Charley’s stay with the Yanks was not a good time for anyone.  Smith was brought in to replace the sure-handed Clete Boyer at third (he was even assigned Boyer’s number 6).   He certainly was no Boyer in the field, or at the plate, his two year power totals, 10 homers and 45 RBI were less than Boyer’s final year in pinstripes.  In fact (and now we come full circle) his only Yankee claim to fame was a mini pinch hit streak, he had five consecutive pinch hits and was closing in on the record at the time.  It was late in the game, a Yankee batter (can’t remember the name) had a two strike count on him, Houk looking down the bench decided to pull a surprise move and go with his hot pinch hitter.  He waved the batter back to the dugout and sent Smith up to the plate.  This was it, Charley’s day in the sun had arrived (well not exactly, it was a night game), but alas it wasn’t to be, Charley struck out.  Things were different for the Yankees in those days, most things didn’t have happy endings. 

    Charley is one of two players I can think of (the other is Dick Tidrow) who played for both New York teams and both Chicago teams, I don’t know if there are any others.

    July 23rd Vs. The Royals

    Posted by on July 24th, 2010 · Comments (3)

    I missed much of this one as I was at my friend who’s moving to California’s going away party, but here’s a few notes:

    – Burnett was throwing the ball well up until the rain delay forced him out. Very economical, 58 pitches through 5. Too bad, he might have gone the distance in this one.

    – Not that Cano cooled off too much, but it appears he’s starting to get hot again. He’s hitting .353/.500/.706 over his last 22 PA with half of his hits going for extra bases.

    – As hot as Cano has been over the last few games, it still makes me nuts that he got Jeff Nelson’ed (Fake to 3rd, throw to first).

    – Tex was kept hitless for a rare time during this torrid July for him, despite drawing 2 walks. He’s hitting .388/.494/.746 in his last 83 PA with 14 XBH.

    – While it didn’t come tonight, ya gotta give A-Rod credit, he doesn’t appear to be pressing for 600.

    – Congrats to Jorge Posada on his 1000th RBI.

    – Tampa lost and Boston won resulting in the Yankee lead in the AL East improving to 4 games.

    Traded: Inside The Most Lopsided Trades In Baseball History

    Posted by on July 24th, 2010 · Comments (5)

    Traded: Inside The Most Lopsided Trades In Baseball HistoryI just had a chance to check out Doug Decatur’s book, Traded: Inside the Most Lopsided Trades in Baseball History, which was released eight months ago.

    Having read Decatur’s last book, four years ago, and finding that one to be very enjoyable, I was looking forward to reading this one. And, now done, I can say that “Traded” did not disappoint me.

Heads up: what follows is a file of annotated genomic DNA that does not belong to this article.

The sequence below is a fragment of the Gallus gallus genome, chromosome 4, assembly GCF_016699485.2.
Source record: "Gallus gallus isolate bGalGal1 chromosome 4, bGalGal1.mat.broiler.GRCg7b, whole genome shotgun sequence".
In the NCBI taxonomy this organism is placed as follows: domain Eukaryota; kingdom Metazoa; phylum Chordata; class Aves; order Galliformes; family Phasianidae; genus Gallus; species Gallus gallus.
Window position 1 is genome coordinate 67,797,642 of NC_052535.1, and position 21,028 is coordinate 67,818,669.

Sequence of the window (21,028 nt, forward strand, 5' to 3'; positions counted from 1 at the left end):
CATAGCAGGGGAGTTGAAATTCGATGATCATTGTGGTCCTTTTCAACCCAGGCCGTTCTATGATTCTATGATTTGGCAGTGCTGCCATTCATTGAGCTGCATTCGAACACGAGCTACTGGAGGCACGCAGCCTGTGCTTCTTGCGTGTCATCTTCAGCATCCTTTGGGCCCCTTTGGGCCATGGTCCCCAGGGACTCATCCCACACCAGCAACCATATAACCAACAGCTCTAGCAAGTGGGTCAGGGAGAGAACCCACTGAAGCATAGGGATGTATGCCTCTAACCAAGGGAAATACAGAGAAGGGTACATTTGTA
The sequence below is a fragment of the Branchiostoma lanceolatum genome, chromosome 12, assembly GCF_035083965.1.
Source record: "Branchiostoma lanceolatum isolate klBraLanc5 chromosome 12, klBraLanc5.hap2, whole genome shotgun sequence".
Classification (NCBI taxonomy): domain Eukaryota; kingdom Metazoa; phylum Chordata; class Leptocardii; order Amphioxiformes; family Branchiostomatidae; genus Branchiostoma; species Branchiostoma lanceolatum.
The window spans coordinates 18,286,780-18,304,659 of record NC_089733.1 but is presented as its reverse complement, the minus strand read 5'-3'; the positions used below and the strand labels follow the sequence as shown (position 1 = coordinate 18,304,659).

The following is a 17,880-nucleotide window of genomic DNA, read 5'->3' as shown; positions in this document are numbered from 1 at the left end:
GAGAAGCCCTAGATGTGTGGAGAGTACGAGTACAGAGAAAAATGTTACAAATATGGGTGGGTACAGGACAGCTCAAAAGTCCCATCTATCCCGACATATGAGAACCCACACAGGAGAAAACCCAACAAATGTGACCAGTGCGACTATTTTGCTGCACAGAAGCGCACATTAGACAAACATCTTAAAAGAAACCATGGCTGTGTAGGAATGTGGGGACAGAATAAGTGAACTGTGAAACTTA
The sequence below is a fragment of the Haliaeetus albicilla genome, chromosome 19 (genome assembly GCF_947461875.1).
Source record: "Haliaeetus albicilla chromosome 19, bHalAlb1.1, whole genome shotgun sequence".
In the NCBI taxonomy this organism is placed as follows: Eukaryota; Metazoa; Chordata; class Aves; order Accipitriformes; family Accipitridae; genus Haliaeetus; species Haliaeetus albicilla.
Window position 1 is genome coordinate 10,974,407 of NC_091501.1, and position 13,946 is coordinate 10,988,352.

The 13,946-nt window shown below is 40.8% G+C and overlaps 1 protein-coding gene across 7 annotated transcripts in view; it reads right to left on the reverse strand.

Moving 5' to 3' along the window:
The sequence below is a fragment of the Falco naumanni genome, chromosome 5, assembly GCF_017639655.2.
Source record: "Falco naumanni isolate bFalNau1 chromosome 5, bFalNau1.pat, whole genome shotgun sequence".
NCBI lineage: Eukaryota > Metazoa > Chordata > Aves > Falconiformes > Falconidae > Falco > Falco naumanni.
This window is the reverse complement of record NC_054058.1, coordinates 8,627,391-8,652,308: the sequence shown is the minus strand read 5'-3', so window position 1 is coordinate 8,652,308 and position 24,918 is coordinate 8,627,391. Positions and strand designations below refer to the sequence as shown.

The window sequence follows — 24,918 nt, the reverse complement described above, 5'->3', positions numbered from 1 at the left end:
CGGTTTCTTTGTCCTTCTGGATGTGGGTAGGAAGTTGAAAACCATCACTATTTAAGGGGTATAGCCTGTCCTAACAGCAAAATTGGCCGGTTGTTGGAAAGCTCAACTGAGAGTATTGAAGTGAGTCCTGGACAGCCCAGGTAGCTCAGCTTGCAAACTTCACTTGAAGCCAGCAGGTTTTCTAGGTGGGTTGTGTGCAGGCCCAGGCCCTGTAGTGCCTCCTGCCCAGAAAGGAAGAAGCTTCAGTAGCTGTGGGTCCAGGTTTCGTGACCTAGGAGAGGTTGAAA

Decatur has worked as a statistical consultant for the Cincinnati Reds, Milwaukee Brewers, Chicago Cubs, Houston Astros and Atlanta Braves. And, in “Traded” he uses stats to determine the 306 most lopsided baseball trades of the twentieth century. Bascially, Decatur adds up the future Win Shares for each player after the trade for the two teams- and the net difference determines a score that allows for rankings . But, this book is more than just a ranking of trades. The author also provides a team-by-team overview of the best and worst trades in each team’s history as well as providing countless “fun” stories about the people involved in, or behind, these transactions. Also, as a bonus, Decatur shares thirteen red flags that might indicate a lopsided trade now or in the future.

    The Yankees? Well, the have the second best trade ever according to his analysis – when they swapped cash for Babe Ruth. But, they also have the third worst trade ever – when they traded Fred McGriff, Mike Morgan and Dave Collins for Dale Murray and Tom Dodd. Ouch.

    What I enjoyed most about “Traded,” aside from it being a great chronicle of some crazy baseball trades, is that it provides a ton of data and commentary, makes you think, and sparks some debate. And, what more can you want from a baseball book – especially one that focus on baseball history and statistics?

    Traded: Inside the Most Lopsided Trades in Baseball History” is a fun and informative read and a worthy addition to every baseball library. In a word, this book was “stimulating.” I recommend this one to baseball fans of all levels – as there’s something in there for everyone.

    Yankees OF Who Can Hit Dropping Like Flies

    Posted by on July 24th, 2010 · Comments (1)

    Per Chad Jennings:

    Brett Gardner has a sort of acid reflux problem and is currently in the hospital getting it sorted out.

    And, per Mark Viera:

    Nick Swisher was out of the starting lineup for a second straight game because of a sore left heel.

    Walking through the clubhouse this morning with a heavily taped left ankle, Swisher said that he planned to go through his full pregame workout, which included hitting and running, but that he would be held out of the lineup for cautionary reasons.

    Who ever thought Colin Curtis would become so useful to the Yankees this season?

    Posada’s Milestone 1,000th RBI

    Posted by on July 24th, 2010 · Comments (1)

    Need some context?

    Here it is!